Jamaicans in Canada. Popular Music and Transnational Linguistic Flows
Joseph T. Farquharson, The University of the West Indies, Mona, Jamaica
When people migrate, language and music are among the most common cultural artefacts that they carry with them. Music comes to play different roles for different (generations of) people in the new community. For those who migrated, music acts as a source of enjoyment, but also helps to create a link with their homeland. For their children, music becomes not an end in itself, but also a corpus of linguistic and broader cultural data that they use for language and cultural learning.
The current talk charts the social history of Jamaicans and their main language (Jamaican Creole) in Canada from the perspective of music. Using lyrics as the primary text, it analyses language use in 1970s and ‘80s reggae music produced by Jamaican immigrants; dancehall music produced by Canadian-born children of immigrants and their Jamaican-born peers in the 1990s and beyond; hip-hop music produced by young people of Jamaican descent in the late 20th to early 21st century; and reggae produced by non-Jamaicans. I argue that in the 1960s and ‘70s Jamaican music acted as a language learning resource for Canadian youngsters of Jamaican descent. Music as a resource for language learning was greatly improved with the large influx of Jamaican-born youngsters who arrived in Canada in the 1970s and beyond who brought with them Jamaican-dominant dancehall music, and more positive attitudes to Jamaican Creole than their parents. These youngsters acted as cultural brokers and left an impact on both the musical and linguistic landscape of Toronto/Canada. The talk locates all of this within what has been referred to as the sociolinguistics of diaspora, and explores the different tributaries of these transnational linguistic flows.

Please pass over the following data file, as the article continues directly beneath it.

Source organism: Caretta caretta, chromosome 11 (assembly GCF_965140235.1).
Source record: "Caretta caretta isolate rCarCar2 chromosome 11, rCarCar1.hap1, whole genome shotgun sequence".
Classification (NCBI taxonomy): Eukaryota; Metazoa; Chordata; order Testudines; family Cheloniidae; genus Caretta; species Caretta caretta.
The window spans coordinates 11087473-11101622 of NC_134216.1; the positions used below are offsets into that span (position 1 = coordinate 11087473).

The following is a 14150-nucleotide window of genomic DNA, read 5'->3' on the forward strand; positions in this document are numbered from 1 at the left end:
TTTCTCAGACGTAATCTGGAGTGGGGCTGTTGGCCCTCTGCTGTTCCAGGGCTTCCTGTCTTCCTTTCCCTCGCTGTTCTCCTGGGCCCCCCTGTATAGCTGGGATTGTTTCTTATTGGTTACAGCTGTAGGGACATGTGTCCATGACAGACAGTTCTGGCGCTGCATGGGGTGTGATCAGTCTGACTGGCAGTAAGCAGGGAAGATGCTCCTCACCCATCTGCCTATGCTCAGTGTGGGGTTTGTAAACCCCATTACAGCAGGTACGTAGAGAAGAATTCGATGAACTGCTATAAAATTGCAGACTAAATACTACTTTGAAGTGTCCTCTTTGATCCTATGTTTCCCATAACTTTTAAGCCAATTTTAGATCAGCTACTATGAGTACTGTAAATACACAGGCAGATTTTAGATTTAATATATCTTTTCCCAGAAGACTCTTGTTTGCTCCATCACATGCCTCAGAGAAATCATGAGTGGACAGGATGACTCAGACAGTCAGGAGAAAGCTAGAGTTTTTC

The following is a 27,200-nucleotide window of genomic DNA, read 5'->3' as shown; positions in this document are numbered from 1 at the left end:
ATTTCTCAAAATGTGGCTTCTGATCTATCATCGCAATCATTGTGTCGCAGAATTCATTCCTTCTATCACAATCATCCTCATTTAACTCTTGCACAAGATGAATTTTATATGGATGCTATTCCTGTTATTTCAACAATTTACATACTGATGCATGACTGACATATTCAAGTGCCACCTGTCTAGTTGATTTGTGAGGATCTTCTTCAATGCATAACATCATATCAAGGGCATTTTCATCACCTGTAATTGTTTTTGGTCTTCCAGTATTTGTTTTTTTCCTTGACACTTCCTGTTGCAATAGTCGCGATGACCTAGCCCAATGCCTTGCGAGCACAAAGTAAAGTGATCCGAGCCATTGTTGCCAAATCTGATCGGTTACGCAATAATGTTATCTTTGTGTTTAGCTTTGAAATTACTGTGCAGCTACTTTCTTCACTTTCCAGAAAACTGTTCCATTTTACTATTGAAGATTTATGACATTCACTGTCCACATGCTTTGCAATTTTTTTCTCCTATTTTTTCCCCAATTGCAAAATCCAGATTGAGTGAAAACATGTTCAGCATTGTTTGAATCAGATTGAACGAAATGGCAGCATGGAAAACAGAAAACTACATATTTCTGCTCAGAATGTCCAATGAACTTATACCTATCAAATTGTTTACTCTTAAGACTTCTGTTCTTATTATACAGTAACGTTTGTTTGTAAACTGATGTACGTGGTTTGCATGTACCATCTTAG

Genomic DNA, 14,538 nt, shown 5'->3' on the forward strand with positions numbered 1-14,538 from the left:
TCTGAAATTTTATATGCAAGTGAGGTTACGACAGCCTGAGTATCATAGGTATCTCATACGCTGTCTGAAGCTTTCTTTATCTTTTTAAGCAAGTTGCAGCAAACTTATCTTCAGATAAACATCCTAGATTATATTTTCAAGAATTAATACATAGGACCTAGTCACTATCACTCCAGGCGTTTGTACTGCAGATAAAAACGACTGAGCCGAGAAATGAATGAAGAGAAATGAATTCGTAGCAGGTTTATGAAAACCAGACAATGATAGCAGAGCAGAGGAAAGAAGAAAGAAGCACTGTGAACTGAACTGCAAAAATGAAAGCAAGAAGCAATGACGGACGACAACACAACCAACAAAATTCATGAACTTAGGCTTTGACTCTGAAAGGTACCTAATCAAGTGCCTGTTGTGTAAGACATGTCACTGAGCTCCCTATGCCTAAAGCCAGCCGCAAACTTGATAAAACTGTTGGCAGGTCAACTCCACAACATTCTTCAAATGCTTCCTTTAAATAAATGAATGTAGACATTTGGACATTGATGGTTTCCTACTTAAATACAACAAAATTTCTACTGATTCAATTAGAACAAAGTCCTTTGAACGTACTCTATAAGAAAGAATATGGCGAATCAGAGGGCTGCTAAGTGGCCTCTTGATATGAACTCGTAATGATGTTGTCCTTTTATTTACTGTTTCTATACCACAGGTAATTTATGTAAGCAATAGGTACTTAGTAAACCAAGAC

June 27, 2018
Global South Studies Center
Room 303, 3rd floor